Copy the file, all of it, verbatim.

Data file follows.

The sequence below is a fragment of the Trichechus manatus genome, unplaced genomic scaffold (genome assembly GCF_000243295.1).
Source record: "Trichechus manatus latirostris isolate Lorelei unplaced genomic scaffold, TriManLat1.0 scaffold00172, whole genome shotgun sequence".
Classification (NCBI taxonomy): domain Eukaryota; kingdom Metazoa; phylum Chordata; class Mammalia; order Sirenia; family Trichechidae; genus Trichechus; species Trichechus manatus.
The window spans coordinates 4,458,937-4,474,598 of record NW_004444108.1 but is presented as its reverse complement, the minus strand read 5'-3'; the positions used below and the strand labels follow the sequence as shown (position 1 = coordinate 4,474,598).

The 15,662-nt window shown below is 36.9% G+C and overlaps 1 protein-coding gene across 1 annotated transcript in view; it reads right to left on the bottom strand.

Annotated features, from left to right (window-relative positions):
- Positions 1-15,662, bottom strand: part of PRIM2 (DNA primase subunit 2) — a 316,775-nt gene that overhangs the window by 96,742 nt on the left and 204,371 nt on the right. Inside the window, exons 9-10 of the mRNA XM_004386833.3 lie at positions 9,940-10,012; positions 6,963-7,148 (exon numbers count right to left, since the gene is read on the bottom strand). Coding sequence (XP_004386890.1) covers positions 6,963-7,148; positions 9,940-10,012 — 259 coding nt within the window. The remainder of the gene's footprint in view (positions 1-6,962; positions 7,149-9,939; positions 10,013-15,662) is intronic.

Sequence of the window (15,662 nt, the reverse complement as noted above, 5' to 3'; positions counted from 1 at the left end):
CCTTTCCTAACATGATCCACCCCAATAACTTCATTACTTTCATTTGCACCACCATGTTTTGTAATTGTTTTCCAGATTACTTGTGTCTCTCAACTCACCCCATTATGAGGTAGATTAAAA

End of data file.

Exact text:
The sequence below is a fragment of the Trichechus manatus genome, unplaced genomic scaffold (genome assembly GCF_000243295.1).
Source record: "Trichechus manatus latirostris isolate Lorelei unplaced genomic scaffold, TriManLat1.0 scaffold00172, whole genome shotgun sequence".
Classification (NCBI taxonomy): domain Eukaryota; kingdom Metazoa; phylum Chordata; class Mammalia; order Sirenia; family Trichechidae; genus Trichechus; species Trichechus manatus.
The window spans coordinates 4,458,937-4,474,598 of record NW_004444108.1 but is presented as its reverse complement, the minus strand read 5'-3'; the positions used below and the strand labels follow the sequence as shown (position 1 = coordinate 4,474,598).

The 15,662-nt window shown below is 36.9% G+C and overlaps 1 protein-coding gene across 1 annotated transcript in view; it reads right to left on the bottom strand.

Annotated features, from left to right (window-relative positions):
- Positions 1-15,662, bottom strand: part of PRIM2 (DNA primase subunit 2) — a 316,775-nt gene that overhangs the window by 96,742 nt on the left and 204,371 nt on the right. Inside the window, exons 9-10 of the mRNA XM_004386833.3 lie at positions 9,940-10,012; positions 6,963-7,148 (exon numbers count right to left, since the gene is read on the bottom strand). Coding sequence (XP_004386890.1) covers positions 6,963-7,148; positions 9,940-10,012 — 259 coding nt within the window. The remainder of the gene's footprint in view (positions 1-6,962; positions 7,149-9,939; positions 10,013-15,662) is intronic.

Sequence of the window (15,662 nt, the reverse complement as noted above, 5' to 3'; positions counted from 1 at the left end):
CCTTTCCTAACATGATCCACCCCAATAACTTCATTACTTTCATTTGCACCACCATGTTTTGTAATTGTTTTCCAGATTACTTGTGTCTCTCAACTCACCCCATTATGAGGTAGATTAAAA